We have chosen Jesus, not the evil one; (...) we want to follow in his footsteps, even though we know that this is not easy. We know what it means to be seduced by money, fame and power. For this reason, the Church gives us the gift of this Lenten season, invites us to conversion, offering but one certainty: he is waiting for us and wants to heal our hearts of all that tears us down. He is the God who has a name: Mercy. His name is our wealth, his name is what makes us famous, his name is our power and in his name we say once more with the Psalm: "You are my God and in you I trust”. Let us repeat these words together three times: "You are my God and in you I trust”.
In this Eucharist, may the Holy Spirit renew in us the certainty that his name is Mercy, and may he let us experience each day that "the Gospel fills the hearts and lives of all who encounter Jesus...”, knowing that "with Christ and in Christ joy is constantly born anew” (cf. Evangelii Gaudium, 1).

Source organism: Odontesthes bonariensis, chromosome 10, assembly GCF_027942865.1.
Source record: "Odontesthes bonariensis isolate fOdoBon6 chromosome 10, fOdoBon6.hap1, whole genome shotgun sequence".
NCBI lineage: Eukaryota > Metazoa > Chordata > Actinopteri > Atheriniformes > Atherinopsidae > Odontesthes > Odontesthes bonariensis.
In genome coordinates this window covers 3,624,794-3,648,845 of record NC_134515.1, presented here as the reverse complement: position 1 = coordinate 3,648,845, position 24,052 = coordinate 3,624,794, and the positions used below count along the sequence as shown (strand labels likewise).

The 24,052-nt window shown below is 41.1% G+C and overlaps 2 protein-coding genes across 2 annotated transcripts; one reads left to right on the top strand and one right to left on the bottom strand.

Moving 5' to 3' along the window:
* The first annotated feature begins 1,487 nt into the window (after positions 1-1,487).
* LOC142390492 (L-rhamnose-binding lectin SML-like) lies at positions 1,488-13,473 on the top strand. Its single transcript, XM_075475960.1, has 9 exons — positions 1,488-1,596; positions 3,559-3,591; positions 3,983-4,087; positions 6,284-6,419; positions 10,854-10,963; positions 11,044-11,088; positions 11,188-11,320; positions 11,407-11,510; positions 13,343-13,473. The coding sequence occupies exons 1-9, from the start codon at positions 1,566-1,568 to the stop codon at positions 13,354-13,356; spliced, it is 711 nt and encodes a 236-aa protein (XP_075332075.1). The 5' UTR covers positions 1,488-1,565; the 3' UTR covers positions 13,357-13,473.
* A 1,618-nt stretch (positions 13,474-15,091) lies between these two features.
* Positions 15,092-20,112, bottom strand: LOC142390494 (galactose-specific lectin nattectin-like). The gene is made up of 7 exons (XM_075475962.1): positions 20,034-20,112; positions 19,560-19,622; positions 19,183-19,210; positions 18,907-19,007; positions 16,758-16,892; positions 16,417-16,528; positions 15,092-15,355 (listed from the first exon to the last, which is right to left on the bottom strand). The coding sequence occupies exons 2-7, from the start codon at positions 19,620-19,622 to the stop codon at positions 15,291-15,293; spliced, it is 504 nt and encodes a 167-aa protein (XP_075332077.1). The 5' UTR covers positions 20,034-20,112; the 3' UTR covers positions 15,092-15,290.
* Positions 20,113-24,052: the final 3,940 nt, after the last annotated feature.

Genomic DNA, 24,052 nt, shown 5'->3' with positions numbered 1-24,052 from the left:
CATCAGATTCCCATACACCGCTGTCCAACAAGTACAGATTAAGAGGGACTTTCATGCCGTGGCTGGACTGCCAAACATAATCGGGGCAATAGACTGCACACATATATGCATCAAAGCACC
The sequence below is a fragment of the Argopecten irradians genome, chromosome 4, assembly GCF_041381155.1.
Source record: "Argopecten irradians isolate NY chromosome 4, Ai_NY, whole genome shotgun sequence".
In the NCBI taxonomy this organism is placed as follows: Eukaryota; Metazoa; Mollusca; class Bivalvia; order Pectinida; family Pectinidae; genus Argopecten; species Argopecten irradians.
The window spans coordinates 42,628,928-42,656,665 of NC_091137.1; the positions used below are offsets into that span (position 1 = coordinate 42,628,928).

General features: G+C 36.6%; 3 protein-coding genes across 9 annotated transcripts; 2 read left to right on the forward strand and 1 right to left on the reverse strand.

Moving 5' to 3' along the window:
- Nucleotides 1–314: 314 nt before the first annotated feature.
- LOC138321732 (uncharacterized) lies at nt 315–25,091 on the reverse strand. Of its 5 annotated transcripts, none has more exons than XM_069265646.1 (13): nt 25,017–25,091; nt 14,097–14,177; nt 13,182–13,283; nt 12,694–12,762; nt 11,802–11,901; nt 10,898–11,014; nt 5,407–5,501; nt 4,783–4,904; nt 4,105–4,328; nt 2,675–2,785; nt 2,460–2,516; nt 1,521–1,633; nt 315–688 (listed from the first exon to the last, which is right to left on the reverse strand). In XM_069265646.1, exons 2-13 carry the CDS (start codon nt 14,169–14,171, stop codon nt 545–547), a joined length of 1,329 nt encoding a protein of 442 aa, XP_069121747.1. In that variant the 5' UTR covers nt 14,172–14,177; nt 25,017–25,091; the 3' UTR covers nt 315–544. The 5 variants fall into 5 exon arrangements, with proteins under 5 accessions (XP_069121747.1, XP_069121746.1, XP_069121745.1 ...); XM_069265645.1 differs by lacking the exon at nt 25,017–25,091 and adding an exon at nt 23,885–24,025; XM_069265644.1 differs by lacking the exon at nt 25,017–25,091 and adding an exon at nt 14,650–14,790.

My Dear Brothers and Sisters,
In the first reading of this Sunday, Moses offers a directive to the people. At harvest time, a the time of abundance and first fruits, do not forget your beginnings. Thanksgiving is something which is born and grows among a people capable of remembering. It is rooted in the past, and through good and bad times, it shapes the present. In those moments when we can offer thanks to God for the earth giving us its fruits and thereby helping us make bread, Moses invites his people to remember by enumerating the difficult situations through which it has passed (cf. Deut 26:5-11).